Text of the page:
Guest Post: 5 Things You Should Know Before Coding an IntelliJ Platform Plugin
This is a guest blog post by Jules Faucherre, Software Engineer at Ponicode.
Hello, my name is Jules. I am a software engineer at Ponicode, a startup company dedicated to making code quality even more accessible than ever. One of my latest projects was to manage the development and deployment of our first plugin for IntelliJ IDEA. This plugin is designed to help developers achieve high code coverage by generating unit tests in bulk for Java applications.
As I was progressing through the different stages of this project, I had to learn a lot about the IntelliJ Platform ecosystem. There are things I wish I had known before creating this plugin, which would have saved me a lot of time. That is why I have put together a list of the top 5 things you should know when developing a plugin for IntelliJ-based IDEs.
1. Take the time to get to know IntelliJ IDEA
The first thing that I’ve learned from developing my first IntelliJ-based plugin was that you should develop it – drumroll – in IntelliJ IDEA. If you are not familiar with the IDE yet, you’ll see how quick to onboard it is. One thing that will change your life forever is Show Context Actions. Press
Alt+Enter and you will instantly see suggestions on how to make your code better or fix some problems. Another benefit of using IntelliJ IDEA is that you are able to put yourself in the shoes of the users and understand the IDE you are building a plugin for. At the end of the day, if you are like me, you will probably end up switching to it as your main IDE thanks to the really cool features it provides.
2. Thoroughly plan your project timeline and implementation
I assume that JetBrains is extra careful with the quality and the content of the plugins published on the Marketplace because every update you publish is reviewed manually. Don’t let yourself be surprised by this delay. Make sure to plan ahead and add two business days to your project timeline. Fortunately, we always received approval within one day.
3. Add these useful scripts to your CI
Here are 2 scripts that you should definitely add to your CI workflow:
a. A custom script that will make sure you always support the latest version of IntelliJ IDEA. We actually got caught off guard when a user notified us that they couldn’t use our extension because we had missed one of the JetBrains releases. Fortunately, JetBrains provides an API that allows you to always keep your IntelliJ-based plugin’s configuration updated.
b. A Gradle task
runPluginVerifier, which is a script verifying the compatibility of your code against the IntelliJ-based IDE versions that your plugin supports. This task can stop you publishing if the plugin is not compatible.
Note that it is important to run a. before b. because you want the versions added by a. to be verified by b.
Editor’s note: With the latest updates, Gradle IntelliJ Plugin enhanced the runPluginVerifier task, so now it is possible to omit the IDE versions to check and they’ll be resolved automatically – from the version you target until the latest stable release.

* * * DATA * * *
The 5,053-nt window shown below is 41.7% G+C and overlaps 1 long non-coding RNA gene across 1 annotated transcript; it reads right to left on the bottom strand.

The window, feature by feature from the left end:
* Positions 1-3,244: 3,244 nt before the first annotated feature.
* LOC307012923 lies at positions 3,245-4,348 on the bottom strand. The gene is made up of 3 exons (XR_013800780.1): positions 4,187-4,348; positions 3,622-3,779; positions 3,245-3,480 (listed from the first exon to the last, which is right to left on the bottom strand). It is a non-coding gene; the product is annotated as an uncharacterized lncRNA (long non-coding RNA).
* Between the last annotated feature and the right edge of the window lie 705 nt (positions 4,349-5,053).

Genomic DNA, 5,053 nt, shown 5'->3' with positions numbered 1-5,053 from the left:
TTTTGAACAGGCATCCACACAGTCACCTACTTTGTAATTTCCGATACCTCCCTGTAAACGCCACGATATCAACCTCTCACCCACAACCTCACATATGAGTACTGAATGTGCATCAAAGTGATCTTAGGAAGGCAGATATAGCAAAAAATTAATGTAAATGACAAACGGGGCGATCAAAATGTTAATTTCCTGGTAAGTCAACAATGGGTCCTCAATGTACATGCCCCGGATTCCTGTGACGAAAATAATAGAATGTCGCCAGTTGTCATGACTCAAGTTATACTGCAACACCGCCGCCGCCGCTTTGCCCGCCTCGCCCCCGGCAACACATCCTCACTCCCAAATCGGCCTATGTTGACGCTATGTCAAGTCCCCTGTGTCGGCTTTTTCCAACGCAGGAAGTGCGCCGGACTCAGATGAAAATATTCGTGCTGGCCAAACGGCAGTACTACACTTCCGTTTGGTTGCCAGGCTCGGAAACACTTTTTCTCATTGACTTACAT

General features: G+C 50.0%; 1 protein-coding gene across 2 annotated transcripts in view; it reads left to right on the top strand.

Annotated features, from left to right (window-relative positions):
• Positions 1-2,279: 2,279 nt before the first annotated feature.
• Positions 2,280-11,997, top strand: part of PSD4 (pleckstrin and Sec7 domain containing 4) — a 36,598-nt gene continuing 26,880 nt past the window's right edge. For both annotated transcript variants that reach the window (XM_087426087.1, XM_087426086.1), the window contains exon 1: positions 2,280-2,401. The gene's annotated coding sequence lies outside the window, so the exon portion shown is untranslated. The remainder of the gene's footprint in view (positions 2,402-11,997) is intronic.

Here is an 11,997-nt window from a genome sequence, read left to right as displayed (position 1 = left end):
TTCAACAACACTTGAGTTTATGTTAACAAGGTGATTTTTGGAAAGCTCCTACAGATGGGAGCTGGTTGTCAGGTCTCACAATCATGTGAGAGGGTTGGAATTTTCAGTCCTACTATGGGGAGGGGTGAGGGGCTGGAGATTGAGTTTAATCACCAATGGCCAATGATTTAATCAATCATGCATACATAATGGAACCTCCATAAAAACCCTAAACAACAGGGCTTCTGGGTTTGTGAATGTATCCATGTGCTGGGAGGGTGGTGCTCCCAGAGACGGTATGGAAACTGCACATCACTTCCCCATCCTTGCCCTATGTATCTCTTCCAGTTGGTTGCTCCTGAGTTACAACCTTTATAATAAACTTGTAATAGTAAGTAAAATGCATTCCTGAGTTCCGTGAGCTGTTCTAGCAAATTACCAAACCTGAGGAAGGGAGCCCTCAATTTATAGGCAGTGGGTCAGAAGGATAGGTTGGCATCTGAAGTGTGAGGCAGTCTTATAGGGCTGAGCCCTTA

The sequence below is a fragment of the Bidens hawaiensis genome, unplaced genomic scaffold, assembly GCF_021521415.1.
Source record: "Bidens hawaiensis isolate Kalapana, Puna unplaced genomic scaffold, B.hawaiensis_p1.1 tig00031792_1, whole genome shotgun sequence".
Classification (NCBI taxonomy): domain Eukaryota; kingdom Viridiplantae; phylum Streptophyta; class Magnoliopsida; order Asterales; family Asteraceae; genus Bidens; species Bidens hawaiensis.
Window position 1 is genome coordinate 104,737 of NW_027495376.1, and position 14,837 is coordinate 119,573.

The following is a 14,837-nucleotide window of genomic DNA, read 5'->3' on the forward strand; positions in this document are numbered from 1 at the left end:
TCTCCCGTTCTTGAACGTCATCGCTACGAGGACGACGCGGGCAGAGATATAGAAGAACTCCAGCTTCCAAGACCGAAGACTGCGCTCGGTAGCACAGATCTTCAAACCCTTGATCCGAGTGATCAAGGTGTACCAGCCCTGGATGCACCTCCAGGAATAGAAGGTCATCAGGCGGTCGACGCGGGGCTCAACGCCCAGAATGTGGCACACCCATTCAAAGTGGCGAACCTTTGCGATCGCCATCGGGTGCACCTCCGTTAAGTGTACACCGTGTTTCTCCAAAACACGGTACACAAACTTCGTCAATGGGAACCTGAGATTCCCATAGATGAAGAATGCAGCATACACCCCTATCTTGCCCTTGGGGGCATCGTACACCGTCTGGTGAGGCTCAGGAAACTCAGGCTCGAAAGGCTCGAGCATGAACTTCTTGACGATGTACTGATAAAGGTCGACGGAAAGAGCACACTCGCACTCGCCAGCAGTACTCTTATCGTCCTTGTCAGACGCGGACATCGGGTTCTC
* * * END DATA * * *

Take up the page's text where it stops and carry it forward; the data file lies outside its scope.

4. Take some time to explore the code samples
The good news is IntelliJ Platform has a very well-documented plugin API. The bad news is that you might get lost in this incredible amount of documentation. IntelliJ-based IDEs can be extended in so many ways, but you must integrate with their way of interpreting code. As an example, you can add support for your custom language.
Don’t be put off by the sheer volume of documentation. I personally found my way around making our plugin easily thanks to the crystal clear, well-documented code examples. Don’t hesitate to navigate the IntelliJ Platform implementations with the Go to definition IDE action to find a piece of code that does what you want. You can use IntelliJ Platform Explorer to browse Extension Points inside existing implementations of open-source IntelliJ Platform plugins.
5. Ask questions, lots of them
IntelliJ IDEA is not a new IDE, this rich application is full of incredible functionality and a broad scope of possibilities that you can exploit to enhance your plugin’s user experience. It is important to remember that you are not alone in your quest, the JetBrains team and the community have shown us amazing support throughout our project. The JetBrains Platform Slack community they have is amazing, I would recommend joining it early and asking your questions!
For example, I remember spending a lot of time researching how to open IntelliJ IDEA from a browser before finally asking for help, just to discover that it had been implemented a while ago and that it was only referenced in a deep thread of JetBrains forums. So next time, if you spend more than a few hours searching for something just stop right there and go and ask. :-)
I hope you found this advice helpful. As you might have guessed from reading this article, coding my first plugin and deploying it was in no way uneventful, but overall, it was a pretty seamless experience because the whole IntelliJ Platform environment is well organized. I can only encourage you to start your own plugin and enjoy the learning curve of such a project. And of course please don’t hesitate to give our plugin a try and share your feedback with us so that we can continue improving it and making code quality easier than ever for all IntelliJ Platform users.
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